Simple Things a Council or Unit Commissioner Can Do to Increase Cub Scout Retention

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  1. Make sure every new Cub Scout has a handbook. Promote to all parents the purchase and use of the appropriate Cub Scout handbook—Tiger Cub, Wolf, Bear, or Webelos Scout. The manual will help them gain the most from Cub Scouting for their child.
  2. Ensure leaders receive appropriate training. Studies show a trained Cub Scout leader retains Cub Scouts longer. If den leader-specific training is not available before the first den meeting, have the new leader take Fast Start training. It is available on
  3. Encourage all new Cub Scouts to earn the Bobcat rank. Promote earning the Bobcat rank within 60 days of joining and presenting the badge at the first pack meeting.
  4. Promote Boys’ Life magazine. Subscribing and reading Boys’ Life helps boys experience Scouting even when they are not at a meeting.
  5. Emphasize holding the first den meeting within seven days of joining. Quality den meetings are a critical tool for retention. Make sure every Cub Scout and parent knows the date, time, and place of the first den meeting before they leave the joining meeting.
  6. Communicate. Promote frequent communications between the pack and parents on a regular basis such as through a monthly newsletter or weekly contact using email, Facebook, or Twitter.
  7. Help packs find a den chief for each den. A good den chief serves as a role model for Cub Scouts. They look up to him and follow his lead on how they should act and behave. He serves as the “big brother” to the den.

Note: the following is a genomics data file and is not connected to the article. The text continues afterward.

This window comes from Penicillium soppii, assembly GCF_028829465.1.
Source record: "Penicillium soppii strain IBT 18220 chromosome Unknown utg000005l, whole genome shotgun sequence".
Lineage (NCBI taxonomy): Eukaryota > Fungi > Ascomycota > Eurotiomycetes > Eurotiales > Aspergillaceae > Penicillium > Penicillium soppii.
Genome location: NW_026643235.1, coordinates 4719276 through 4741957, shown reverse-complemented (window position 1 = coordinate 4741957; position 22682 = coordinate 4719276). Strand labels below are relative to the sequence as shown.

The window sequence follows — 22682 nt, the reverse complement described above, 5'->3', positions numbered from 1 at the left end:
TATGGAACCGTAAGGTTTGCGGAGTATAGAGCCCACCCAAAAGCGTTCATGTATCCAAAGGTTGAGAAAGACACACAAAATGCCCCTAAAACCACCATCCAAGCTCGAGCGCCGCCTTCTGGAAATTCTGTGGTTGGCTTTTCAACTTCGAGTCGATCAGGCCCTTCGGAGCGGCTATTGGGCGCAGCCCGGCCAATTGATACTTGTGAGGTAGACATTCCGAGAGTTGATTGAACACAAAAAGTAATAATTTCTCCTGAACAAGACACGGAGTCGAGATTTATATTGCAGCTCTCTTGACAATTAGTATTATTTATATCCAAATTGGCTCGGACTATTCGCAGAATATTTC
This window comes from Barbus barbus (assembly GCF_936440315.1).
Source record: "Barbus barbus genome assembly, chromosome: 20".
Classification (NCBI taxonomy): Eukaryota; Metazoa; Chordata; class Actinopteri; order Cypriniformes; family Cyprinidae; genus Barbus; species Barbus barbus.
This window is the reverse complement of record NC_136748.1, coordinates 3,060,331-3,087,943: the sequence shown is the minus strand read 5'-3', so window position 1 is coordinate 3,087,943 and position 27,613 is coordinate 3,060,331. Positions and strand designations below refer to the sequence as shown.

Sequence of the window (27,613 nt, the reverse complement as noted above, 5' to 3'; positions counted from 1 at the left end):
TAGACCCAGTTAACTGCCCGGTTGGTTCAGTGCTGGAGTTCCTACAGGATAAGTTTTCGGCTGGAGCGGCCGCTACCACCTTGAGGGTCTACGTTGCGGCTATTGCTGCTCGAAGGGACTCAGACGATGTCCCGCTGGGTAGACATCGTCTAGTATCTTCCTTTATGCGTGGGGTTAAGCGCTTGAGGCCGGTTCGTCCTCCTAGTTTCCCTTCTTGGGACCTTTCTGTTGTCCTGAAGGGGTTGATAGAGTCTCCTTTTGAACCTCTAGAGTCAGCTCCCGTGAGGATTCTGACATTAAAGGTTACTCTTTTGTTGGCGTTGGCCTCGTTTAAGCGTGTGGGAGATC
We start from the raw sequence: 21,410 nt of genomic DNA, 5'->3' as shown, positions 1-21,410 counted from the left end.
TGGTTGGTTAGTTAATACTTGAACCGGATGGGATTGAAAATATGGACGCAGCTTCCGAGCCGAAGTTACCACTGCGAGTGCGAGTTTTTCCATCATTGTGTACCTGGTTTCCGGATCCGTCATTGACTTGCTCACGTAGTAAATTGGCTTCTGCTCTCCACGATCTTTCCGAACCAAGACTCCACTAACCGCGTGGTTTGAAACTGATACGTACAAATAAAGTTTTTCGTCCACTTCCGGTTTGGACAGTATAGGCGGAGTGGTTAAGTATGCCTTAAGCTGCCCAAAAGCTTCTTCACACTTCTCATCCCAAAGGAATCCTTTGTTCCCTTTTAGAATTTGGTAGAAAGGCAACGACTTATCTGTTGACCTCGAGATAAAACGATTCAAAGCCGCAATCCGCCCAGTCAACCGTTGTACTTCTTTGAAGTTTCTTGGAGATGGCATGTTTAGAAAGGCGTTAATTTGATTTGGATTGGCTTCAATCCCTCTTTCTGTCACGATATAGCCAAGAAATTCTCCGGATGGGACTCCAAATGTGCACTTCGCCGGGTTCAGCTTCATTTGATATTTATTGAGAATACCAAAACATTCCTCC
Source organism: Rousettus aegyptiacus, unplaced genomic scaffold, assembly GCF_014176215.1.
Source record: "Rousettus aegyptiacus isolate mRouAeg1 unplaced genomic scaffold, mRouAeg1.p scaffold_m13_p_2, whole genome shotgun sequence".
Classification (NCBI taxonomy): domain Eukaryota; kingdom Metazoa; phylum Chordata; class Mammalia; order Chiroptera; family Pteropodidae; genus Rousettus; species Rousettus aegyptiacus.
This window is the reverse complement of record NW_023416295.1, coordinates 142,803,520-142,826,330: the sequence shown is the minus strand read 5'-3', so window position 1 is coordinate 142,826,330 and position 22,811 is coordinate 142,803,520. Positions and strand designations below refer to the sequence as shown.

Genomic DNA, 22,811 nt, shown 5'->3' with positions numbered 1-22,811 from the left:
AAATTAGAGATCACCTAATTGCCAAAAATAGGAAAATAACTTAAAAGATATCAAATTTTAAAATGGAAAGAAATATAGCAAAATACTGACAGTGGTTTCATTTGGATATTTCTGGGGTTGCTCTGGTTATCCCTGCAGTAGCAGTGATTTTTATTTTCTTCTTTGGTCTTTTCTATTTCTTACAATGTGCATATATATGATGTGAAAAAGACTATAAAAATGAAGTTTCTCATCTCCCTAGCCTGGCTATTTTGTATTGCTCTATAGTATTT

8. Make sure the unit has a well-planned program. Program planning is one of the most effective tools for retention. The pack must do their program planning for 12 to 18 months in the spring and distribute the plan to parents. Parents want to know what their child will be doing.
  9. Establish a summertime pack program. Keeping Cub Scouts active and participating in Scouting over the summer months is an important retention tool. Cub Scouts and families who enjoy a Scouting summer are more likely to stay involved in the fall.
  10. Hold orientation for all new Cub Scouts and parents. Successful parent orientation builds loyalty, lessens parent confusion, and reduces the potential of poor participation. Because education leads to retention, all families need to get the right information when they join.
  11. Plan for leader succession. Help the pack committee understand the importance of planning in advance who will replace outgoing den leaders and other pack leadership.

Retention is all about fun. Retention begins and ends at the unit level. The den and pack is where the most program happens and where the Cub Scouts are most affected. This means all meetings have to be FUN!